No matter what happens, it'll be hard for me not to look at Shia LaBeouf and not see the pesky, scheming Louis Stevens, the breakout character he played on Disney Channel's hit series Even Stevens. Of course, then the whole world got to know LaBeouf as someone different — the star of Transformers, the "actual cannibal", the guy with the paper bag over his head. The actor has been on quite a journey during the past decade and, in honor of the 15th anniversary of Even Stevens , I think it's time to take a look at the evolution of LaBeouf's career.
The 29-year-old actor actually got his start performing at comedy clubs in Los Angeles — at age 10. Really. According to The Denver Post, all drinks had to be removed when LaBeouf took the stage at those clubs. "I got an agent through the Yellow Pages," he told the newspaper in 2007. "She said, 'Come see me.' She was interested because, usually, you have the parents pimping the kid, rather than the kid pimping himself. So I did my stand-up for her, and about three months later, I got Even Stevens." The beloved Disney Channel comedy series ran from 2000 until 2003 and LaBeouf won a Daytime Emmy for his role as Louis.
But it's been an up-and-down journey since then for the actor. Let's map LaBeouf's evolution since his last lines as Louis Stevens.
This was the actor's first big time starring role on the big screen. Despite its unfortunate title, Holes was critically acclaimed and LaBeouf was suddenly more than just Louis Stevens — he was a star on the rise.
2007-2008: The Big Time
Welcome to the year of Shia. LeBeouf starred in the critically acclaimed Disturbia and the box office smash Transformers, establishing himself as a bonafide star, charming audiences and bringing in the dough. He also hosted Saturday Night Live and starred as Indiana Jones son Mutt in Indiana Jones and the Kingdom of the Crystal Skull and with Michelle Monaghan in Eagle Eye. Shia was everywhere.
2009-2010: Dating Carey Mulligan & Wall Street: Money Never Sleeps
Superstardom isn't complete without a stellar companion, and LaBeouf found that in Wall Street: Money Never Sleeps co-star Mulligan. The relationship did much better than the Oliver Stone sequel to Wall Street did, but it ultimately ended in 2010 on good terms. "I still love her," he told Details in 2011. "I think she's a f*cking awesome person and an incredible actress. We're still pals. I wouldn't take any of it back, and I don't think she would either. It just ran its course."
2011: More Transformers, Megan Fox, & Punched In The Face
Riding the wave of Optimus Prime's success, LaBeouf starred in two more Transformers movies. In an interview with Details, his loose lips also made a stunning revelation and allegation that he and co-star Meghan Fox hooked up on set.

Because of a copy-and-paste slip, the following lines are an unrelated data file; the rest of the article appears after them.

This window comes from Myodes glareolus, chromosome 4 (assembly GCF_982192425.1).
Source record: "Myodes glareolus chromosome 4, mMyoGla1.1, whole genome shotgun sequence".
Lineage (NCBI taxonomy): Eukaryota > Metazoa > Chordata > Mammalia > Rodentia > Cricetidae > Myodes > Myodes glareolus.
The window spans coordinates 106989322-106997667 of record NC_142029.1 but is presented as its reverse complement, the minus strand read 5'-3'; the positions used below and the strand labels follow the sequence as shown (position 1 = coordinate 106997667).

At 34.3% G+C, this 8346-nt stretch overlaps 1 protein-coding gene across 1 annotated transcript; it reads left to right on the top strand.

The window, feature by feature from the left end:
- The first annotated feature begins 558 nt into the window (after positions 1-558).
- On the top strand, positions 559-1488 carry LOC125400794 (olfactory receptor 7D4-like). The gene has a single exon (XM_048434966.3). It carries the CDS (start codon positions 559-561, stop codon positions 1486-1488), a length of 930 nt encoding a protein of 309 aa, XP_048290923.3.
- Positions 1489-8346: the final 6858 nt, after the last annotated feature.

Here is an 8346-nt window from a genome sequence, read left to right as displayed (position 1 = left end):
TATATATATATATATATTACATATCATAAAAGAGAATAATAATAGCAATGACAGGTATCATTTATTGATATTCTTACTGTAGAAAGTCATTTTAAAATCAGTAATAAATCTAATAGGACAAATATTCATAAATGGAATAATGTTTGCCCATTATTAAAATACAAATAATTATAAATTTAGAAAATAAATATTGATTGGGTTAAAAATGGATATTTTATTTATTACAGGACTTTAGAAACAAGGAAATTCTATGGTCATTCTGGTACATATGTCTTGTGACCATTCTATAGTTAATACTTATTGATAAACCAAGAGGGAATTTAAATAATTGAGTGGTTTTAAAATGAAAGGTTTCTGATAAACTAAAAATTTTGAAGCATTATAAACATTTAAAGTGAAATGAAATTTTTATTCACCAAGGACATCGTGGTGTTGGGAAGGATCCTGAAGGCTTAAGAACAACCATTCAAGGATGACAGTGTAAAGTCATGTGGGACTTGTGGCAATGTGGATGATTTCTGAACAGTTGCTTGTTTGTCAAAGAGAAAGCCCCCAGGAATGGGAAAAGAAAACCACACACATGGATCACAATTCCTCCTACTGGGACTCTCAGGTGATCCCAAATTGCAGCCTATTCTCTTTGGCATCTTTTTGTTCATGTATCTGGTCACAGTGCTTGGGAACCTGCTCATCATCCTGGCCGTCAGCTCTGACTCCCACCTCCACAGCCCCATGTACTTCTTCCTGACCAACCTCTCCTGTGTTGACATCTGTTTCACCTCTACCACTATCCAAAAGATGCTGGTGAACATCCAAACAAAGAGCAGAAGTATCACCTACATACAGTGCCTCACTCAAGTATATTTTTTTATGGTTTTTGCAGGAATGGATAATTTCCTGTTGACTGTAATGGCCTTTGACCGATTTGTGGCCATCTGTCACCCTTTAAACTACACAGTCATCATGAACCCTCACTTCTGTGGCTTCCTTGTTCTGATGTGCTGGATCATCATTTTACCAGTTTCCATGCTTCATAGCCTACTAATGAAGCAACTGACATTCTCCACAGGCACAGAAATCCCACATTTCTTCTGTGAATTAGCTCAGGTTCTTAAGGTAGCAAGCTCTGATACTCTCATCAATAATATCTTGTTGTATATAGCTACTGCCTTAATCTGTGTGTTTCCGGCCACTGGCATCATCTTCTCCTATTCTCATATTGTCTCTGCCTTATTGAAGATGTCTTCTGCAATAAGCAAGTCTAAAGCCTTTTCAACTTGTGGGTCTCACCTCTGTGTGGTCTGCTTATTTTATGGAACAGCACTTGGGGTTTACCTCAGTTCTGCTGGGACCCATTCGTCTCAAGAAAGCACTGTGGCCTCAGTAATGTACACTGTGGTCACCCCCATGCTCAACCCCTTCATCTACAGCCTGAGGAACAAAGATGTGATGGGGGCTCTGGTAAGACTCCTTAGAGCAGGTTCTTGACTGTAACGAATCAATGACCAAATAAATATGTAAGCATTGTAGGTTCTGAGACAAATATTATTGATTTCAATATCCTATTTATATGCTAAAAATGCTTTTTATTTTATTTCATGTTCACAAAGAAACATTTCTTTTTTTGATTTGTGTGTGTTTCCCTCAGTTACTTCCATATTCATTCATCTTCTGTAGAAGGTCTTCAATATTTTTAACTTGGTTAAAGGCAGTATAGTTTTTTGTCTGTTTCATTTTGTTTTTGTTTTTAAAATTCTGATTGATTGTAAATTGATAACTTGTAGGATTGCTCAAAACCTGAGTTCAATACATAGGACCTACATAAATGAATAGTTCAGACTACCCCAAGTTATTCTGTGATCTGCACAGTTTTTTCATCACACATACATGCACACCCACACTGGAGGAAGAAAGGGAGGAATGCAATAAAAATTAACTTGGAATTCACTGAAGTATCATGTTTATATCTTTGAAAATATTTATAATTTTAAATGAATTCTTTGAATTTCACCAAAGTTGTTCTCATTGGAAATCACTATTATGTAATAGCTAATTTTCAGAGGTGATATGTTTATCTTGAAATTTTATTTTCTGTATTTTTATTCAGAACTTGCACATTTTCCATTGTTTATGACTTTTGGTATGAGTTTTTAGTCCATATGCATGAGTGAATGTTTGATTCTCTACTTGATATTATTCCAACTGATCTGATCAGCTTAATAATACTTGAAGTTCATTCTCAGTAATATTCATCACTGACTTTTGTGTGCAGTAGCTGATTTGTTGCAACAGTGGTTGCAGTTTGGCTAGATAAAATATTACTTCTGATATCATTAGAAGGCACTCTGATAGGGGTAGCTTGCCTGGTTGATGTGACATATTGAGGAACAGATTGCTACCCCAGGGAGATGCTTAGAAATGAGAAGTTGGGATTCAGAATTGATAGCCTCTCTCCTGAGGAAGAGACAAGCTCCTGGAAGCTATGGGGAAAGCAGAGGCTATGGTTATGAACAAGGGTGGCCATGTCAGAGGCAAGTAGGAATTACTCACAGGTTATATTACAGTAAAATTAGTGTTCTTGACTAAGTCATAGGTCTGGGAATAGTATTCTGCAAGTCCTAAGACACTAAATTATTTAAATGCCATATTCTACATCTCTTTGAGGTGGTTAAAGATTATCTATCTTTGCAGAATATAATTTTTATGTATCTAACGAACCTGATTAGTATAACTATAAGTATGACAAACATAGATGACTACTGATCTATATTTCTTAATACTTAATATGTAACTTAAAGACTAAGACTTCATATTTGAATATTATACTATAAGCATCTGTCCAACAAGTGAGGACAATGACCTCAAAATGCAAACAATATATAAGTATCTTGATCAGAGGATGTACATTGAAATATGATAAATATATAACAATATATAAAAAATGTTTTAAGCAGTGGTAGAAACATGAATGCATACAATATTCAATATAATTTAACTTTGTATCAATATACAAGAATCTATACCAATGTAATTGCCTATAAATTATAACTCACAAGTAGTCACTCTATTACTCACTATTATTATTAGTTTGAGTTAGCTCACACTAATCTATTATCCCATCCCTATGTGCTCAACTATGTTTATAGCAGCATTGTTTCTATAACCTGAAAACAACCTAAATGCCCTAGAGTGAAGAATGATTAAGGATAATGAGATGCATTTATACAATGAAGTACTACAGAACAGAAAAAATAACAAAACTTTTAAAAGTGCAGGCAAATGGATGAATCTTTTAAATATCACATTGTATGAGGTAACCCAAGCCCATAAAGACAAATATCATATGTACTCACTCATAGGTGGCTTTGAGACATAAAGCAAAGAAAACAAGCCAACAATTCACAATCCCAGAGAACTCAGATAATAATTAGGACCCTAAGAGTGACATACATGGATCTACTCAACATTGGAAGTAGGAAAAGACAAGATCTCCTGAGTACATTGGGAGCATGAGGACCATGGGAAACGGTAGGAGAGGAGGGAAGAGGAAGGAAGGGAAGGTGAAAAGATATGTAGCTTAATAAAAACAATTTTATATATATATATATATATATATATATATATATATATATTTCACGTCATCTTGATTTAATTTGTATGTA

"Look, you're on the set for six months, with someone who's rooting to be attracted to you, and you're rooting to be attracted to them," LaBeouf said. "I never understood the separation of work and life in that situation. But the time I spent with Megan was our own thing, and I think you can see the chemistry onscreen."
LaBeouf also got punched in the face during an altercation at Sherman Oaks bar Mad Bull in the Los Angeles area. What a year.
2013: Accused Of Plagarism
LaBeouf started getting his feet wet in directing, helming some music videos and eventually moving onto making a short film. He released a short named HowardCantour.com and the internet (and Wired ) began to notice its similarities to a comic called Justin M. Damiano by Ghost World creator Daniel Clowes.
2014: "I Am Not Famous Anymore," Nympomanic, & Performance Art
2014 marked LaBeouf's descent (or ascent?) into performance art. LaBeouf seemed to take the whole plagiarism thing pretty hard and began collaborating on apology performance art with British artist Luke Turner and Finnish performance artist Nastja Säde Rönkkö. Part of this art was LaBeouf's arrival at the red carpet for Lars Von Trier's Nymphomanic wearing the famous paper bag over his head, which states "I Am Not Famous Anymore."
A few days later, the whole thing was turned into a performance art piece in Los Angeles. The gallery piece, called #IAMSORRY, involved LaBeouf sitting in a tuxedo and crying. Attendees lined up to see him cry and take in props, which included a box of hateful tweets.
Months later, LaBeouf alleged that a woman "stripped [his] clothing and proceeded to rape [him]" during the exhibit. Time and The Guardian also noted #IAMSORRY has a striking resemblance to Marina Abramović's The Artist is Present.
2015: "Elastic Heart"
This year, LaBeouf appeared in the music video for Sia's hit song, doing interpretive dance with Maddie Ziegler, who confessed that he kinda smelled bad during production.
Sia also received some backlash against the video, which she addressed on Twitter. "I anticipated some 'pedophilia!!!' cries for this video," she tweeted. "All I can say is Maddie and Shia are two of the only actors I felt could play these two warring 'Sia' self states."
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